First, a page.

He also delivered a direct message to the demonstrators in attendance.
“If we replace cancel culture with critical thinking, we can have heartfelt conversations and actual dialogue instead of emotional reactions. And by talking and learning from those mistakes, we can separate those mistakes from actual hate,” he said.
Regina–Lewvan MP Warren Steinley touched on much the same themes, saying there’d be no statues left if historical figures were judged “purely on the mistakes they made.” But he said Canada wouldn’t exist without Macdonald’s leadership.
“Certainly not everything that Sir John A. said or did is worthy of celebration. There’s no denying that many of his views and actions, especially regarding Indigenous Canadians, were totally unacceptable,” Steinley said.
He also questioned if a statue to former NDP leader Tommy Douglas might come down because he wrote his master’s thesis on eugenic policies, including forced sterilization of the so-called mentally defective and incurably diseased.
Regina–Wascana MP Michael Kram told the crowd that while there is no doubt the Canadian nation inflicted horrible injustices on Indigenous peoples, the blame “cannot be placed on one individual.”
He noted another shameful part of Canada’s past — the racist Chinese head tax implemented by Macdonald’s government in 1885 to deter immigration — “was supported and gradually raised” by both Tory and Liberal governments. Former prime minister Stephen Harper formally apologized for the tax in 2006.
“Our history is not a comic book. There are no supervillains. There are just a lot of regular people trying to do the right thing who succeeded in building a great country but who also made their share of serious mistakes along the way,” Kram said.
Like Scheer, he had some thoughts about so-called cancel culture.
“In the modern world of social media and political activism, if you are accused, you are guilty,” Kram said. “And anyone who might try to defend you is also guilty. It is the mindset of witch trials.”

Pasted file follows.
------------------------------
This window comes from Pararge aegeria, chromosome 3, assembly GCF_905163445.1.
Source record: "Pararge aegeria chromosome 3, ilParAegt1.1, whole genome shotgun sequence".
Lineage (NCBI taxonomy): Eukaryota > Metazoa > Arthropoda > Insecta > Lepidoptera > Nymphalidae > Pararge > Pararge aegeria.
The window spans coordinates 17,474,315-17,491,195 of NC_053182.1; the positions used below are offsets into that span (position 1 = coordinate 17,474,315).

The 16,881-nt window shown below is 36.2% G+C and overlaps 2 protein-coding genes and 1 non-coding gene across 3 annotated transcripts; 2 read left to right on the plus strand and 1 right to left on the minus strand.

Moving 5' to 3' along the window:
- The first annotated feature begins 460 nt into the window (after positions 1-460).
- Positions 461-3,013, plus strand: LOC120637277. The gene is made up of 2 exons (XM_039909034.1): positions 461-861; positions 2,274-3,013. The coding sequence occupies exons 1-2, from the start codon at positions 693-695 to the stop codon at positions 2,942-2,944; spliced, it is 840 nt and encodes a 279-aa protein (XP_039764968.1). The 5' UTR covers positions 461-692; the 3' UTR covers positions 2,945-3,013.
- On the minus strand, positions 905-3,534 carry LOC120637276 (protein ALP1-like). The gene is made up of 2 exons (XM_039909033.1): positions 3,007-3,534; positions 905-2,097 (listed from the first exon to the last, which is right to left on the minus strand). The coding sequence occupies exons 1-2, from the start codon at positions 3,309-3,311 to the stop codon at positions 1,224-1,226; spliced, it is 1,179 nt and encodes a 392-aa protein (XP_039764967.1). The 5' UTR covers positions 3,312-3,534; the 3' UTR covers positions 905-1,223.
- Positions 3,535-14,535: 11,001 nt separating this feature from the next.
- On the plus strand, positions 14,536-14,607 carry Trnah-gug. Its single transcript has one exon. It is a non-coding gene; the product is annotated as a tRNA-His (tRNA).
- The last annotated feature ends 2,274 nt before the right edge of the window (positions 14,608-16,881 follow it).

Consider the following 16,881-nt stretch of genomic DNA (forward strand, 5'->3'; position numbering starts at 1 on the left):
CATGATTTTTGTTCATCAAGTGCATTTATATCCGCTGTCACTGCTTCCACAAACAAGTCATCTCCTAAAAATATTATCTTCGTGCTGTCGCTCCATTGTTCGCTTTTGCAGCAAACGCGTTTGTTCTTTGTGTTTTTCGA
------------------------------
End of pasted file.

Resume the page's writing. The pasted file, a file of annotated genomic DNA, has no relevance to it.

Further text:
The three MPs have launched a petition they intend to present to Regina city council. A website supporting the petition warns “a radical leftist minority wants to rewrite Canadian history, tear down monuments to our founders, and destroy any sense of national unity.”
Saima Desai, one of the demonstrators in attendance, told CBC News that removing the Macdonald statue is not about erasing history.
“That history still exists. It still exists in the history books, it still exists in the trauma that Indigenous people carry here on Treaty 4 territory,” she told reporter Heidi Atter. “There are people living on this territory today, on Treaty 4 territory, whose families were deliberately starved by that man standing on a pedestal over there.”
Scheer later met with some of the protesters to explain his point of view, as shown in footage tweeted by Radio Canada journalist Emmanuelle Poisson.
He released a video that appeared to link the toppling of the Macdonald statue in Montreal with vandalism that saw the head of a Virgin Mary statue removed outside a Toronto church.
“Canada is better than mob rule and attacks on freedom of religion,” he says in the clip, pointedly adding he does not want to see “the division and polarization that we see in the United States” come to this country.
In the clip, O’Toole said it was “incredibly disappointing that it took Prime Minister Justin Trudeau so long to condemn these illegal acts.”
Trudeau told reporters in Montreal Monday he was “deeply disappointed” by the toppling of Macdonald’s statue. Decisions around what to do with divisive monuments should be made by communities and their elected officials, he said, not small groups acting unilaterally.
“We are a country of laws and we are a country that needs to respect those laws, even as we seek to improve and change them,” the prime minister said. “Those kinds of acts of vandalism are not advancing the path towards greater justice and equality in this country.”